One thing is clear, voters do not want the trillion-dollar health care bill that is being forced on the American people.
This bill is not being debated openly and fairly. It will raise taxes, hurt Medicare, destroy jobs, and run our nation deeper into debt. It is not in the interest of our state or country - we can do better.
When in Washington, I will work in the Senate with Democrats and Republicans to reform health care in an open and honest way. No more closed-door meetings or back room deals by an out of touch party leadership. No more hiding costs, concealing taxes, collaborating with special interests, and leaving more trillions in debt for our children to pay.
In health care, we need to start fresh, work together, and do the job right. Once again, we can do better.
I will work in the Senate to put government back on the side of people who create jobs, and the millions of people who need jobs - and as President John F. Kennedy taught us, that starts with an across the board tax cut for individuals and businesses that will create jobs and stimulate the economy. It's that simple!
I will work in the Senate to defend our nation’s interests and to keep our military second to none. As a lieutenant colonel and 30-year member of the Army National Guard, I will keep faith with all who serve, and get our veterans all the benefits they deserve.
And let me say this, with respect to those who wish to harm us, I believe that our Constitution and laws exist to protect this nation - they do not grant rights and privileges to enemies in wartime. In dealing with terrorists, our tax dollars should pay for weapons to stop them, not lawyers to defend them.
Raising taxes, taking over our health care, and giving new rights to terrorists is the wrong agenda for our country. What I've heard again and again on the campaign trail, is that our political leaders have grown aloof from the people, impatient with dissent, and comfortable in the back room making deals. And we can do better.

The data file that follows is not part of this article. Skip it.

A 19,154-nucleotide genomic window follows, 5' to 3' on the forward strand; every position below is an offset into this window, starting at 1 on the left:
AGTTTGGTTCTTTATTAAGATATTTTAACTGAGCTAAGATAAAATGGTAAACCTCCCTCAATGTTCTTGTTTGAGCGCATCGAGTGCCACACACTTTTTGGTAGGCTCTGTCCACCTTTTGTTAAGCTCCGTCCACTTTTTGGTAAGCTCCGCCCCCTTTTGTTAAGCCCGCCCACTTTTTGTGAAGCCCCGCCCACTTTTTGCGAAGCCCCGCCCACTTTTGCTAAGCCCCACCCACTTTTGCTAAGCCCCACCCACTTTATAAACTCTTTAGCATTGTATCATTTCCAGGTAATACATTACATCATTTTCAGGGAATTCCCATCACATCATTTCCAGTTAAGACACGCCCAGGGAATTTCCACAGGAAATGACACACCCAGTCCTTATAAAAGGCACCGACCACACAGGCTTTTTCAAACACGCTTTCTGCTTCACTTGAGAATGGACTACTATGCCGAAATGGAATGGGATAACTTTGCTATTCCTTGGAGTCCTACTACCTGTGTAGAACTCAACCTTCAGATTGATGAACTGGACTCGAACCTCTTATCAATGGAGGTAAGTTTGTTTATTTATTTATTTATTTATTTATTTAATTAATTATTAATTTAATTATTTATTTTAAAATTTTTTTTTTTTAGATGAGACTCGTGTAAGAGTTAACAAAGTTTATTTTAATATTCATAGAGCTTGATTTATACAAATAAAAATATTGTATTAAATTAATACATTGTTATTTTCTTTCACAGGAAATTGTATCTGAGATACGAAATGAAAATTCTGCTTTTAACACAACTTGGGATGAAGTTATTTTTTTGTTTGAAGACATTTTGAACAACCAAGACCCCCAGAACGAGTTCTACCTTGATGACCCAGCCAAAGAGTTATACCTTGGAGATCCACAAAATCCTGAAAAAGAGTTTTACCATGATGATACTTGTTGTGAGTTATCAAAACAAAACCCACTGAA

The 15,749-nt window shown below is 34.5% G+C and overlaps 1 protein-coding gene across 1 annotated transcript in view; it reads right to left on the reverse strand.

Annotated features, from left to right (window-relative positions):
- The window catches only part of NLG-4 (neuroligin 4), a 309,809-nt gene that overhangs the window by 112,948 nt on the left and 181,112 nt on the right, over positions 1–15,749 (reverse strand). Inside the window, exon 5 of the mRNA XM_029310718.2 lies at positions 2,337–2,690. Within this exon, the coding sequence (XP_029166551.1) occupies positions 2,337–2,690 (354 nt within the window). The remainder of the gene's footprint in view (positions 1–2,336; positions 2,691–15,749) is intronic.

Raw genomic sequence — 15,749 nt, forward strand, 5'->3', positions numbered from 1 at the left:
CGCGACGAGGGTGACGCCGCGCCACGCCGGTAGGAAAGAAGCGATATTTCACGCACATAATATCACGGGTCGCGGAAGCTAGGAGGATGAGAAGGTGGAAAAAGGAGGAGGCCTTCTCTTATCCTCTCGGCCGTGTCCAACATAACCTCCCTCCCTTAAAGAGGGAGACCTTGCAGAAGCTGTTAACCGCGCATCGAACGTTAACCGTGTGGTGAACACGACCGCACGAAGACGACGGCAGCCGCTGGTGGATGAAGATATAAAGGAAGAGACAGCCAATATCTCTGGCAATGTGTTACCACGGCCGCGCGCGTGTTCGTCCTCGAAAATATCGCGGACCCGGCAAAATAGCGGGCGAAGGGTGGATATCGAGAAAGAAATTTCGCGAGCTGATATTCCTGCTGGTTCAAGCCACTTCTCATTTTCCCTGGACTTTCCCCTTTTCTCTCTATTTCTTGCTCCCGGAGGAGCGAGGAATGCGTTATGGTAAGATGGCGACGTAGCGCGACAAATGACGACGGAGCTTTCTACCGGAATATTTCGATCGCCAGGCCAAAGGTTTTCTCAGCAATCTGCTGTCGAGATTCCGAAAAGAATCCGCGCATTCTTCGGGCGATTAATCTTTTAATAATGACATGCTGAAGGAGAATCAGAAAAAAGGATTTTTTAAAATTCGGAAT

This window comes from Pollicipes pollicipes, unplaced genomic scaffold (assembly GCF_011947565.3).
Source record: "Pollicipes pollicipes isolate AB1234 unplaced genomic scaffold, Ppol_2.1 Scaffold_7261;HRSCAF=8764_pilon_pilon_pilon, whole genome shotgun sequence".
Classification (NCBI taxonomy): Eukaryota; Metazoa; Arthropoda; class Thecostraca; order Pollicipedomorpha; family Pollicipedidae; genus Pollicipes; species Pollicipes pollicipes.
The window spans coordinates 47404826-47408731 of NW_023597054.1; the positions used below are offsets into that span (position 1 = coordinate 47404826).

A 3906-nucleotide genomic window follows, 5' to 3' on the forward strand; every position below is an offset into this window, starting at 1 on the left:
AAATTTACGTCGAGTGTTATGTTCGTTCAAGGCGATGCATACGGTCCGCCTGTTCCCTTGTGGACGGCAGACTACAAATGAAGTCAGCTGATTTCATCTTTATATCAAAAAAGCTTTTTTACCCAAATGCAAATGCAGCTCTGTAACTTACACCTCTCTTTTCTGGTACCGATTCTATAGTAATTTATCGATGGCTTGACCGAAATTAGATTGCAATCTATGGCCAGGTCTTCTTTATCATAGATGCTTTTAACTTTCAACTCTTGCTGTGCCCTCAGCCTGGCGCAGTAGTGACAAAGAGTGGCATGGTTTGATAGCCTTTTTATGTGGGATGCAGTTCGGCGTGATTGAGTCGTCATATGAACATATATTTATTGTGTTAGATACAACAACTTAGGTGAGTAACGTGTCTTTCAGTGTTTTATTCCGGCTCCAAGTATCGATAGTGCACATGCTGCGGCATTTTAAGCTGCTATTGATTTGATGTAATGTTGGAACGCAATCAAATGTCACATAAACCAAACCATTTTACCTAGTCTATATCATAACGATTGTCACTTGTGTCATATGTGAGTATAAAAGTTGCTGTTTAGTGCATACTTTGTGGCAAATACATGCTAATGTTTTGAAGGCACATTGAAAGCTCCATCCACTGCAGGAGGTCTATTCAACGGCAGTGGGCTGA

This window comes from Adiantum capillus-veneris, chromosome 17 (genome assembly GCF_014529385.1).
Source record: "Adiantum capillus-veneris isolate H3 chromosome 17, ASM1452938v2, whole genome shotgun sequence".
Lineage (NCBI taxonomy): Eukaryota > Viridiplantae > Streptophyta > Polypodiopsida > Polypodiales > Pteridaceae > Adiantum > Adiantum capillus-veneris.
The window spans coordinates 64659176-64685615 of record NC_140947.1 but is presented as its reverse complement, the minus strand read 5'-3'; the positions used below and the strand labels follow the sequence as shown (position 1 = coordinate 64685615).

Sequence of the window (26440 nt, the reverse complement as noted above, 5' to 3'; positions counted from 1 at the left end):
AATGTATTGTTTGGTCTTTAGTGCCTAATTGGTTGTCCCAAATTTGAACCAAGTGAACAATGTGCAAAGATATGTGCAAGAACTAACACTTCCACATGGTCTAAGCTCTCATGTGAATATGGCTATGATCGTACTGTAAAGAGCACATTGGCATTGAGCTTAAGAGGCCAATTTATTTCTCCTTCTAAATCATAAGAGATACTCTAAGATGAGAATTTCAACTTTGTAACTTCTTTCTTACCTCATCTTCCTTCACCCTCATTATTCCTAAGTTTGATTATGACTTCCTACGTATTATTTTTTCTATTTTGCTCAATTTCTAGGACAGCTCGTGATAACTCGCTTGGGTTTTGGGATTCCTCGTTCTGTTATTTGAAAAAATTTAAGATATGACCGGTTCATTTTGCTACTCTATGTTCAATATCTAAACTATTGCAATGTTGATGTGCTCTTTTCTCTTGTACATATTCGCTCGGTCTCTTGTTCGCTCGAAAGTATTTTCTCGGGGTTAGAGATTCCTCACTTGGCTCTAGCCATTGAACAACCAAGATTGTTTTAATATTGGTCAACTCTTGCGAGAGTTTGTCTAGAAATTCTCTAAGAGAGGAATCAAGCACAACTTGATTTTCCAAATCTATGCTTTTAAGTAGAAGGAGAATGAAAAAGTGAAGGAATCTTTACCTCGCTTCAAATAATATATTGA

They thought you were on board with all of their ambitions. They thought they owned your vote. They thought they couldn’t lose. But tonight, you and you and you have set them straight.
Dissent is the lifeblood of any democracy, which the Democrats should pause to consider before they viciously and falsely attack the Tea Party movement, and last night in Massachusetts, dissent won. Big time.
This morning on the Blog Of Mass Destruction, my friend the Reverend, a liberal by anyone's standard, reminded me that Thomas Jefferson was the founder of the Democratic party........as if the current Democratic party bears any resemblance whatsoever to the one Jefferson represented. It certainly does not, and I'll leave you with the following Jefferson quote to explain exactly why not:
"A wise and frugal government, which shall leave men free to regulate their own pursuits of industry and improvement, and shall not take from the mouth of labor the bread it has earned - this is the sum of good government." - Thomas Jefferson
Does that sound like any current Democrat you know ? Not by a country mile. The current Democrats see almost no bounds for the government (except maybe in granting terrorists the full civil rights of American citizenship). They want the government to intrude on everything and everyone. THAT is the problem, and that is the Massachusetts and Tea Party message.
We hope the Democrats are listening.